Tuesday, 6 May 2008

OFT draws a line

I have been amazed at the news in the Retail Bulletin over this last weekend (4 May); they report that Mr John Fingleton, the Chief Executive of the Office of Fair Trading has "accused consumers of being 'schizophrenic' as he attempted to draw a line under the argument that supermarkets were responsible for the closure of local shops", he went on "if shops are closing it is because people don't go and shop in them, and that's not our problem..."

Oh dear, oh dear! We do seem to have made very muddy waters with these arguments about small shops in the food sector, not helped by well intentioned campaigns by lobbying groups who take a fact - distort it, and then feed it back in as testimony. But Dear Mr Fingleton, it is your job - a highly paid job, paid for from our taxes; including the small retailers' - to get behind these stories and to ensure that all aspects of fair competition are exposed, analysed, commented upon and wherever necessary acted upon. It seems to me that Mr Fingleton and Mr Peter Freeman (Chair of the Competition Commission inquiry) have together been in receipt of masses of evidence, claim and counter-claim; it seems also to me that sufficient amounts of this evidence have indicated the real possibility of trading tactics which if they were being carried out by small retailers without the same degree of the power of influence as others in the market place, then they would, by the end of May 2008, probably be liable to prosecution under the Consumer Protection from Unfair Trading Regulations 2008.

The furore over the loss of independent food shops is not merely a case of choice by consumers; in reality it is a range of issues, of which it has to be admitted, some are brought about by the smaller retailers themselves. Smaller retailers do need, so often, to smarten up their acts - but they might argue that almost any strategy they employ to do so would involve expense, and their margins are severely under pressure already; but that is another story. This blog is focussed on unfair trading. It is impossible that the OFT and the Competition Commission inquiry did not receive any plausible evidence of unfair trading - good grief, it is still being provided by the large players themselves. Is it not the case that Wal-Mart ASDA has put forward evidence of wrong-doing so to be able to claim immunity from prosecution themselves, just this week? Did the inquiry discover this when they were sitting? Does this not in itself present evidence that at least one firm was less than forthcoming during the enquiry? Is it not the case that if you do not ask the precise and explicit question of these firms then you will receive imprecise and inexplicit responses?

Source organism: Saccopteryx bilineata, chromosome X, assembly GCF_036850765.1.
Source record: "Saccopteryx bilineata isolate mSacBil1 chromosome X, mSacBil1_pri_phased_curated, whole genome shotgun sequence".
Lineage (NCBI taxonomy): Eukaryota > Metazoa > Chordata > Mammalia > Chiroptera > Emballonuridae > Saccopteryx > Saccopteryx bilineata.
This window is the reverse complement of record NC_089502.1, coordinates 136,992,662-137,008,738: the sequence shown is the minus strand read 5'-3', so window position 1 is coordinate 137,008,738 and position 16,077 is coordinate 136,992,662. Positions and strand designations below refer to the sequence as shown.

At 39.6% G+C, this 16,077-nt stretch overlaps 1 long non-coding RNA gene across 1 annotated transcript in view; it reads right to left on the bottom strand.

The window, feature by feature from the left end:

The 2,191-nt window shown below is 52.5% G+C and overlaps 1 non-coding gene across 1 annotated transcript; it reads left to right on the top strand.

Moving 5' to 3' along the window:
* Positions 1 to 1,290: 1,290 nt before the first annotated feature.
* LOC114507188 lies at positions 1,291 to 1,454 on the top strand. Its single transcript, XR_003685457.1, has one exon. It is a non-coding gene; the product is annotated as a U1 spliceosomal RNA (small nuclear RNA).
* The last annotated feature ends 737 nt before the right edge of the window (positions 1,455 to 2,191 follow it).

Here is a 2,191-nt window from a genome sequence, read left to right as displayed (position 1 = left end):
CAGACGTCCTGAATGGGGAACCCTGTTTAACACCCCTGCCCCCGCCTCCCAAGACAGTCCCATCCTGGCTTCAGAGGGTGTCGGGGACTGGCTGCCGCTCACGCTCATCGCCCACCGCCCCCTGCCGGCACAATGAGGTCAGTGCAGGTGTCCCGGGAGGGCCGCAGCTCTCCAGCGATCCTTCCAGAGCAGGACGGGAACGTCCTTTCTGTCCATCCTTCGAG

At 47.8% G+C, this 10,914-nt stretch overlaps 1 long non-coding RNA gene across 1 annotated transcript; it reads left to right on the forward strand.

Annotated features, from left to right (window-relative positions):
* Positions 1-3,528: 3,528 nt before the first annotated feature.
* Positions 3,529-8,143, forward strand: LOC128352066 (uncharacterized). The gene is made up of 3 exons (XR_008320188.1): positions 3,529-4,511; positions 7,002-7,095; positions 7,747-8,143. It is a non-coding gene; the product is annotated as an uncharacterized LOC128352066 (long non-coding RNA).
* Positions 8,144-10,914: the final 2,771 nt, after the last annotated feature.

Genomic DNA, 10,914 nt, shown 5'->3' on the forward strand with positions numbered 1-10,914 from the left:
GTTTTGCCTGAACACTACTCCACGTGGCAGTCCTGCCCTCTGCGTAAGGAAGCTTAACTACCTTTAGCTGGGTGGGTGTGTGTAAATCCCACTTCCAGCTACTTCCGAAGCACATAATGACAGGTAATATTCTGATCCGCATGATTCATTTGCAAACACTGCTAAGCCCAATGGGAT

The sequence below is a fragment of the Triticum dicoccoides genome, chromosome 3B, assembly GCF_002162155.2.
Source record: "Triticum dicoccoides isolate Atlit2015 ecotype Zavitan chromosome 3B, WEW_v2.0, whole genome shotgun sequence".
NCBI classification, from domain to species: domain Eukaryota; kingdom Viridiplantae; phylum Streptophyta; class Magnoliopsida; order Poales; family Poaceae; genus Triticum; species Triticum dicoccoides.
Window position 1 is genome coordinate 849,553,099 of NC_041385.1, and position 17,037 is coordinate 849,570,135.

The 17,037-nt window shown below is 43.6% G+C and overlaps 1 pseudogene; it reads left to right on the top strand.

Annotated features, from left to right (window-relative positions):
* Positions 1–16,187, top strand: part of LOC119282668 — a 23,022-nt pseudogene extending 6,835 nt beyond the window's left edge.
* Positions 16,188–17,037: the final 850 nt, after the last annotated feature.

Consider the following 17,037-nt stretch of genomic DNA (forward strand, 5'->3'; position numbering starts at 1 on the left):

Dear Mr Fingleton, instead of merely taking the stance that 'if consumers do not shop in a particular place that this is evidence of real choice' try looking at the supply chain dominance using methods of investigation that do not disadvantage to the supplier, try seeking explanations about the impacts of planning policy and how the SME retailer is disadvantaged in terms of place. Try to look at imbalance in the power of influence that exist at local level, at regional levels and most of all at national level between the players . Most of all remember, what is true today of the food stores is rapidly becoming true also of other sectors and that no matter how tedious you imagine this story is ... it is going to be with us for a good while yet!

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